The Community College in the Twenty-First Century demonstrates that, while it is the most important institution in higher education, the community college is losing its way. The recent success of two year colleges has hidden the varied reasons for this loss of direction and energy. Michael Scott Cain uses a systems approach, rather than the typical linear perspective, to expose the weaknesses present in community colleges. He then discusses the strengths of community colleges, and suggests methods of utilizing those strengths to fortify these institutions as they enter the next century. He provides a specific and distinct plan, covering all the major aspects of a community college, that will lead not only its survival, but to its growth and potential achievement as an essential institution of education.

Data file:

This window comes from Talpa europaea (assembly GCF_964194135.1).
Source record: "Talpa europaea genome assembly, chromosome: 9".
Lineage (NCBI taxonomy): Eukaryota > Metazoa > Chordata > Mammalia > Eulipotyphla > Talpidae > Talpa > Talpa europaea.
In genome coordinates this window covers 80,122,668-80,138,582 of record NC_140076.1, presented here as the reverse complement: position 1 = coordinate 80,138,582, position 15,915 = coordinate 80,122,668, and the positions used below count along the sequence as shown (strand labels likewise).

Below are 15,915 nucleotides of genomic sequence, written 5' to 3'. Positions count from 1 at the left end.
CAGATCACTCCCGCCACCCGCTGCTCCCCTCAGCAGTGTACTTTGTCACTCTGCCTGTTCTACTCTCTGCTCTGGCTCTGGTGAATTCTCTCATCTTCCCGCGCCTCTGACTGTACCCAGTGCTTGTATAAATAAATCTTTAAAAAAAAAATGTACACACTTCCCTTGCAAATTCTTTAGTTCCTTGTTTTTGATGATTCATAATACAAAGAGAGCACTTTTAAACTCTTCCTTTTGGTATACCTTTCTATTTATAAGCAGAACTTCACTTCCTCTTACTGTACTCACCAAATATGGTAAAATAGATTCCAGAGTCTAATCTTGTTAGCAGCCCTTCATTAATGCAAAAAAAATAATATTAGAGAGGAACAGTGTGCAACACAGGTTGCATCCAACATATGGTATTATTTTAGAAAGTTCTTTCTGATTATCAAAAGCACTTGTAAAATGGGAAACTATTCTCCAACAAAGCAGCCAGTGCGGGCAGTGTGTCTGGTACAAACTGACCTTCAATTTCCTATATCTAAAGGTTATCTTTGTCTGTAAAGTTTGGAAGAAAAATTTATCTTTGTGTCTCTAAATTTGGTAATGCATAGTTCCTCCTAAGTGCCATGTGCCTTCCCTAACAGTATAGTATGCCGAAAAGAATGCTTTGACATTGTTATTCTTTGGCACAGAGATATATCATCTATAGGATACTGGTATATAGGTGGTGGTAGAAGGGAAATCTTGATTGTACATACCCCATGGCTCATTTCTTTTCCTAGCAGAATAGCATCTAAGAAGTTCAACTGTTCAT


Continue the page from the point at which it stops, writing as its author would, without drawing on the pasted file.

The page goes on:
"The preface will motivate any community college faculty member or administrator and remind him or her why the 2-year college is the place to teach and make a difference in individuals' lives. Chapters 1 and 2 are fun reading reading for faculty members and administrators. With both humor and solemnity, these chapters describe the current state of community colleges and how systems theory applies to these instititions." - Marth M. Ellis, Texas State Technical College, Waco. TX, Community College Journal of Research and Practice, vol. 24, no. 6, July 2000.